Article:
The question of performance and what can benefit from additional work optimizing code (or art) is a very complex problem. To grossly oversimplify the questions of performance, it is worth looking at a few of the terms used to describe what involved in the actual measure of performance. Usually when talking with people about a game’s performance in simplistic terms they will focus on fps (frames-per-second) but there are many other considerations memory usage, texture memory usage, cpu usage, gpu usage, network usage (if applicable) or things like load time, amount of loads, and more. To measure any of these it is worth focusing on testing different types of components, and the platform and/or engine and getting minimum specs for what you need (size of art assets, number of triangles, animations, size of textures, number of lights, number of postprocess fx, complexity of shaders, etc.), the list goes on and on.
One thing that is often talked about CPU bound vs GPU bound, meaning that one of these systems is a bottleneck for the other.
CPU bound could be for a lot of processing, physics calculations (on the CPU) or a lot of other complex calculations (searching or sorting large amounts of data or complex AI calculations like pathfinding).
GPU bound if a lot of polygons, high resolution textures, or dealing with a lot complex shaders (often with multiple lights and shadows).
The best approach is to find the first largest bottleneck and try to minimize it, then the next largest and so on. While it is sometimes worthwhile to look at the code and try and optimize it (things like replacing divides, multiplications ect. with bitshifts and attempting to precalculate as much as possible before actually hitting runtime), this won’t solve the problem if the game falls over from huge art assets that the hardware does not easily support. It is often considered that premature optimization is a huge mistake, since it is often difficult to know if you are optimizing the right part of the code (and often the code becomes significantly more complex and more difficult to maintain if it is optimized). It is still worthwhile to make as efficient code as possible while writing it (considering order of magnitude algorthims (big O notation)), but if you don’t actually test with real data, you may be wasting huge amounts of time optomizing the wrong thing.
In terms of performance and optimizations, I almost always come back to an example that a colleague of mine gave me that he saw on a previous project. The project was on a 3D handheld and the team wanted to add a depth of field postprocess render fx to the game, but were worried that the performance hit would be too expensive. They decided that the look was so cool, they had to try it and see what it would cost. What they found was that by adding this fx they actually got better performance! On this particular 3D handheld both the CPU and GPU shared the same bus, so by adding this postprocess fx the bus was freed up to handle a lot of CPU processing, while the GPU was dealing with this more complex rendering. Not an easy thing to estimate or plan for 😛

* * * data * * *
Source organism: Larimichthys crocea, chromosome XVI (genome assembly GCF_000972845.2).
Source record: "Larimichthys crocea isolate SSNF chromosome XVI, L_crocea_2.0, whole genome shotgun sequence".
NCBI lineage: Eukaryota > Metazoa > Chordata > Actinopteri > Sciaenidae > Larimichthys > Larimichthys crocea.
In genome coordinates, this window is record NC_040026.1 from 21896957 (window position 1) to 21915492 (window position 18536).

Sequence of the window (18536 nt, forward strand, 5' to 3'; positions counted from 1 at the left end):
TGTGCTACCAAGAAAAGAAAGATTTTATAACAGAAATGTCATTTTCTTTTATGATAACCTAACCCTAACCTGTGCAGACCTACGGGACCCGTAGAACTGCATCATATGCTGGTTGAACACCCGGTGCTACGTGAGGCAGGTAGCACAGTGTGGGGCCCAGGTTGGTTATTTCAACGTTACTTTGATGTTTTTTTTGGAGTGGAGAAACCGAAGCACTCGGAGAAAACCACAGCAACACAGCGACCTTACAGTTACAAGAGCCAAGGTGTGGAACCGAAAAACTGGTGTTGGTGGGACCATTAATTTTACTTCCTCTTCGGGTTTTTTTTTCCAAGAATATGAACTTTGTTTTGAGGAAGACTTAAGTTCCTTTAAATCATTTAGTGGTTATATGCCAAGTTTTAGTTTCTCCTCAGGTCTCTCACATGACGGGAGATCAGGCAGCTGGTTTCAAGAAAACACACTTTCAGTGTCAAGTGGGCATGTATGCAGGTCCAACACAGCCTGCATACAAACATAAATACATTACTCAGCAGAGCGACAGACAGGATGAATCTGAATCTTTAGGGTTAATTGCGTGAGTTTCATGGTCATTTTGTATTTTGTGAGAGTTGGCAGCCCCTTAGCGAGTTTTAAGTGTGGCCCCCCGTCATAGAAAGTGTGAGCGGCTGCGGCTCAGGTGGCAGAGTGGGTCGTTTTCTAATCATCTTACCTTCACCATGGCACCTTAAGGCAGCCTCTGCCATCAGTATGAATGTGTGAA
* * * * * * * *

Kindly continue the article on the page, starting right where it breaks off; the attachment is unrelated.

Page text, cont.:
There are a few useful tools in helping debug performance, PerfStudio for AMD http://developer.amd.com/gpu/PerfStudio/Pages/default.aspx and PerfHUD for NVIDIA http://developer.nvidia.com/object/nvperfhud_home.html are great tools for seeing the low level API calls to the graphics card as well as debugging tools for texture visualization and overrides which are great for shader debugging, checking mipmap level etc.
One of the things that really impressed me in the UDK was the use of performance and memory built right into the editor, as well as things like mipmap levels, shader complexity, that are great ways of helping artists debug scenes and texture sizes. Unity3D offers a few tools (like the stats window and profiler) to help see where some of the memory is being used, but I haven’t seen it at the level of UDK anywhere (and will still need to look at XNA, but without an editor, it may be difficult to provide any of these kinds of tools).
In the end, it all comes down to trade offs, and what you can live with for performance for your game, usually at the expense of something else, and hopefully not too much of the visual look. It is worthwhile to develop some tests that check for significant changes in memory usage, video memory usage, frame rate, etc. on every commit (or at least everyday) to help catch these memory issues as soon as possible (especially on a large project).
Best of luck optimizing,